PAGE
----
Constraints on the development of the Mungwi agricultural settlement scheme in the Northern province of Zambia, 1957-1991
Ng'andu, Sunday Bwalya
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This study is an attempt to contribute to the existing literature on agricultural settlement schemes in Zambia. The study is centered on the constraints on the development of the Mungwi Agricultural Settlement Scheme in northern Zambia. The study argues that the poor selection of settler farmers, mediocre and inadequate staffing, and training of settlers, impended the development of the scheme. These problems were compounded by labour constraints, low producer prices and the risks involved in cash crop production. Above all, the colonial government's primary objective for creating the scheme was not necessarily to raise the standard of living of the local people but to satisfy its economic and political ends. The African nationalist leaders realized this objective and were therefore resistant to the scheme programme.During the post-independence era, problems of colonial legacy were further compounded by the adoption of inappropriate technology and the unsound loan policies and loan recoveryproblems. From the late 1980s, the Baptist Church from Germany became involved in the agricultural development at Mungwi to supplement the existing facilities. This represented a dawn of hope to the Mungwi Farming Community.The selection of the Mungwi scheme for this study was not accidental, but a matter of historical significance. The scheme was the colonial government's biggest and most outstanding component of the Northern Province Intensive Development Plan of 1957. It was the most symbolically significant of all government interventions in the province at the time, but which over the years, failed to live to people's expectations. It is, therefore, justifiable that the history of such a scheme be investigated and constraints on its development brought to light.The present study attempts to dismiss the assertion by some scholars and the commonly held view that the Northern Province of Zambia lagged behind in agriculture due to the inherited poor plateau soils, the "beerly-lazy" people of the area and the presence of tsetsefly. The absence of a systematic historical study on agricultural settlement schemes in northern Zambia prompted the undertaking of this study in an attempt to fill the void. It is hoped that the findings of this work would help planners of agricultural development projects and stimulate further research on the subject in the region.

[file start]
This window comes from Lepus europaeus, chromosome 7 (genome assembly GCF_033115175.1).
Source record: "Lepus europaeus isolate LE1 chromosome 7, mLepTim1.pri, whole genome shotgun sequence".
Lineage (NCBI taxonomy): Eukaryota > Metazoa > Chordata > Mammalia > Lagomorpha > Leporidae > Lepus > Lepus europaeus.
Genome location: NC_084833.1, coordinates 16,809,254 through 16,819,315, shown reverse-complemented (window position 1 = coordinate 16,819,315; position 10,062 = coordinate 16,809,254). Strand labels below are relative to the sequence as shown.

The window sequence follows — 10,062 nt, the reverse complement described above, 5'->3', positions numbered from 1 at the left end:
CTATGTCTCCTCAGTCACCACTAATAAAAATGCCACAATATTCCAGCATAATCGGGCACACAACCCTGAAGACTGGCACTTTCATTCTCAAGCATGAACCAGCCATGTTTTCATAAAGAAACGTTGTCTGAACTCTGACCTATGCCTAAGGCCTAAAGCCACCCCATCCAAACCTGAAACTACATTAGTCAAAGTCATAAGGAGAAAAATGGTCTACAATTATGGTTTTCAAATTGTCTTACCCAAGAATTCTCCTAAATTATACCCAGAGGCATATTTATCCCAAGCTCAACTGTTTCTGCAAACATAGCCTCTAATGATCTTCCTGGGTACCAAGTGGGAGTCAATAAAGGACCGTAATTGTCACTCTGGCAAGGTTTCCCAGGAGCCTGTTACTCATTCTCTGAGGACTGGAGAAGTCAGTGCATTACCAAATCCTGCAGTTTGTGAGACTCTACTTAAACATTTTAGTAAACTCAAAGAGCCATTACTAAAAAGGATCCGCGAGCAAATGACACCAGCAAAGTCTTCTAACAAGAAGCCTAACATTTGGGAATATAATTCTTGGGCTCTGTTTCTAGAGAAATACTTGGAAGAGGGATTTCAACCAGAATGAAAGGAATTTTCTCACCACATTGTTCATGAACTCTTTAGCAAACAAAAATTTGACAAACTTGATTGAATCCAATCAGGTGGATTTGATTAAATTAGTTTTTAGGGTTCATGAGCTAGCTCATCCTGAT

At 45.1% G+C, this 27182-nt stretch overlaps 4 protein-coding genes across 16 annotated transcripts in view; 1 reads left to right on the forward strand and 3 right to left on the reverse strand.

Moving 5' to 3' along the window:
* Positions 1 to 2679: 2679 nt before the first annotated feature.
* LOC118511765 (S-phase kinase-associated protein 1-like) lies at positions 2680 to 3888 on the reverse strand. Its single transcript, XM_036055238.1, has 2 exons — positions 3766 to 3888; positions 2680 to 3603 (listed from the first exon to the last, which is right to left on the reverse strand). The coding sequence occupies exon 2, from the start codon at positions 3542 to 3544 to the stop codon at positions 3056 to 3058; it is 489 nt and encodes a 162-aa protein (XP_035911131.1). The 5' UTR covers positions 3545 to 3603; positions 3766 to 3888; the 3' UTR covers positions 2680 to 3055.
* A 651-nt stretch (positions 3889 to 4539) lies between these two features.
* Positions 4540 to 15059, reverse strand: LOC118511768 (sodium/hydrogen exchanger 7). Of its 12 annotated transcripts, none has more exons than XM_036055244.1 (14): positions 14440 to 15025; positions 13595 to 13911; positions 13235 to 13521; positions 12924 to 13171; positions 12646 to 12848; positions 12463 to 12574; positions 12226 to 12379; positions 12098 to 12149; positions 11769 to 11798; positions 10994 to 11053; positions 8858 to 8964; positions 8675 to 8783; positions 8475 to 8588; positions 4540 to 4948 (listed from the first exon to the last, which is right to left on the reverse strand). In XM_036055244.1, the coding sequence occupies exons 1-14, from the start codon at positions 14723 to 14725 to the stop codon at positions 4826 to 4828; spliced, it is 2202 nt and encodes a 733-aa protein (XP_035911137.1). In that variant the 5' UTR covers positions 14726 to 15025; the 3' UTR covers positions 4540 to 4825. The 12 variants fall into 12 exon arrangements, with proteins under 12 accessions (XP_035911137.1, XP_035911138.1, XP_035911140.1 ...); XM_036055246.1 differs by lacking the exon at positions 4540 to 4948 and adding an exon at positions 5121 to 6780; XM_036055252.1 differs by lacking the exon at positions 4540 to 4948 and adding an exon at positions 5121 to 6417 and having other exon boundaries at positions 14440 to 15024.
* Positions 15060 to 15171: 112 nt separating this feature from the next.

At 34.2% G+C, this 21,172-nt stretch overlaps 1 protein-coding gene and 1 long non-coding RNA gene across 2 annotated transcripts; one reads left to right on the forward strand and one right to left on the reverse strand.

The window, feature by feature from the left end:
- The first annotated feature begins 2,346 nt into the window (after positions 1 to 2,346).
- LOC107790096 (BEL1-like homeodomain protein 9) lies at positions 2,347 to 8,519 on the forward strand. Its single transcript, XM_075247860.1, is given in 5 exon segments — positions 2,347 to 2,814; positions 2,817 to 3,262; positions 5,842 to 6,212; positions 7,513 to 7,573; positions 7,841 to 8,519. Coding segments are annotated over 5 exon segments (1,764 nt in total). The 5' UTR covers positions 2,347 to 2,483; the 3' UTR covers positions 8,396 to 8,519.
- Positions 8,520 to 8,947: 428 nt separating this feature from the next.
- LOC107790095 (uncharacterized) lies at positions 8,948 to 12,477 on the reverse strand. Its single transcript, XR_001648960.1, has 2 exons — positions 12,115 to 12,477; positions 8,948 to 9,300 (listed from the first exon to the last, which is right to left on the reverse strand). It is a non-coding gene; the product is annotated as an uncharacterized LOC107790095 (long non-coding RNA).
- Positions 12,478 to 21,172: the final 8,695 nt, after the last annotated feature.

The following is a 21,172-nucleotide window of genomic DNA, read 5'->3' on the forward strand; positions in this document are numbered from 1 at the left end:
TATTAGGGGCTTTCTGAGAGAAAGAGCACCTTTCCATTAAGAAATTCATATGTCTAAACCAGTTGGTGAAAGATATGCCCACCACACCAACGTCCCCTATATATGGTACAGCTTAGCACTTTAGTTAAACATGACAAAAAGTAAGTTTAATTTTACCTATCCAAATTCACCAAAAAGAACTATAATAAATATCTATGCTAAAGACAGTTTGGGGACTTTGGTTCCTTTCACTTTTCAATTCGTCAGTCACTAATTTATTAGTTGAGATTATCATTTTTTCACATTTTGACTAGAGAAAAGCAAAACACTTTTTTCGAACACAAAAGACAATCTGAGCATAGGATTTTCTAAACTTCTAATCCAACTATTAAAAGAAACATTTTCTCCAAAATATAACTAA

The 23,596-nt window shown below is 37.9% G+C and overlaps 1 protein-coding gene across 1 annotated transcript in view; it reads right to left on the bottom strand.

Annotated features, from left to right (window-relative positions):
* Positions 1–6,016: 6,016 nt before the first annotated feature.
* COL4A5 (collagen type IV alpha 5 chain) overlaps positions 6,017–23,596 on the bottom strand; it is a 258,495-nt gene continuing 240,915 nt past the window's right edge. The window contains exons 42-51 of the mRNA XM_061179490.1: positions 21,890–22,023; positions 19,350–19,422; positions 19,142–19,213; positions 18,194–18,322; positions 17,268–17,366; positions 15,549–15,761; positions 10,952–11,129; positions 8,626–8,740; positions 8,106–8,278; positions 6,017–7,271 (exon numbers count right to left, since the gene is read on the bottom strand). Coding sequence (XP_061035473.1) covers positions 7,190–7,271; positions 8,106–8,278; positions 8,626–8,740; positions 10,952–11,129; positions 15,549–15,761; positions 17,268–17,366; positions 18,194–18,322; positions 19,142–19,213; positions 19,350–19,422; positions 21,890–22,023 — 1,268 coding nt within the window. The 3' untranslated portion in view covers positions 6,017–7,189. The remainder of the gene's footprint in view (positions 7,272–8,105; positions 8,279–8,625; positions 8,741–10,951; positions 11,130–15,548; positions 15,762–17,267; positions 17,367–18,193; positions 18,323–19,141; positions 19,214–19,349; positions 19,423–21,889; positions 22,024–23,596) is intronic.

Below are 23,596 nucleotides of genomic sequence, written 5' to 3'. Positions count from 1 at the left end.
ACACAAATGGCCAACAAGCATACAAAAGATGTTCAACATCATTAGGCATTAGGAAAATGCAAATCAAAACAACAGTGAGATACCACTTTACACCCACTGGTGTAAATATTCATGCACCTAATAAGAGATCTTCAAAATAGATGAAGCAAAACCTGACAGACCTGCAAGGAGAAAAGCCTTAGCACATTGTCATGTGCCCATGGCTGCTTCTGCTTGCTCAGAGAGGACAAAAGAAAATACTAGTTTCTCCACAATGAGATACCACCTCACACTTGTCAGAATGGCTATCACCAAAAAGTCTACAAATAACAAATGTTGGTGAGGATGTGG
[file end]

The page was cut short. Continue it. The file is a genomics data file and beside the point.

SubjectSocial settlements--Northern province--Zambia
Agricultural development projects--Mungwi--Zambia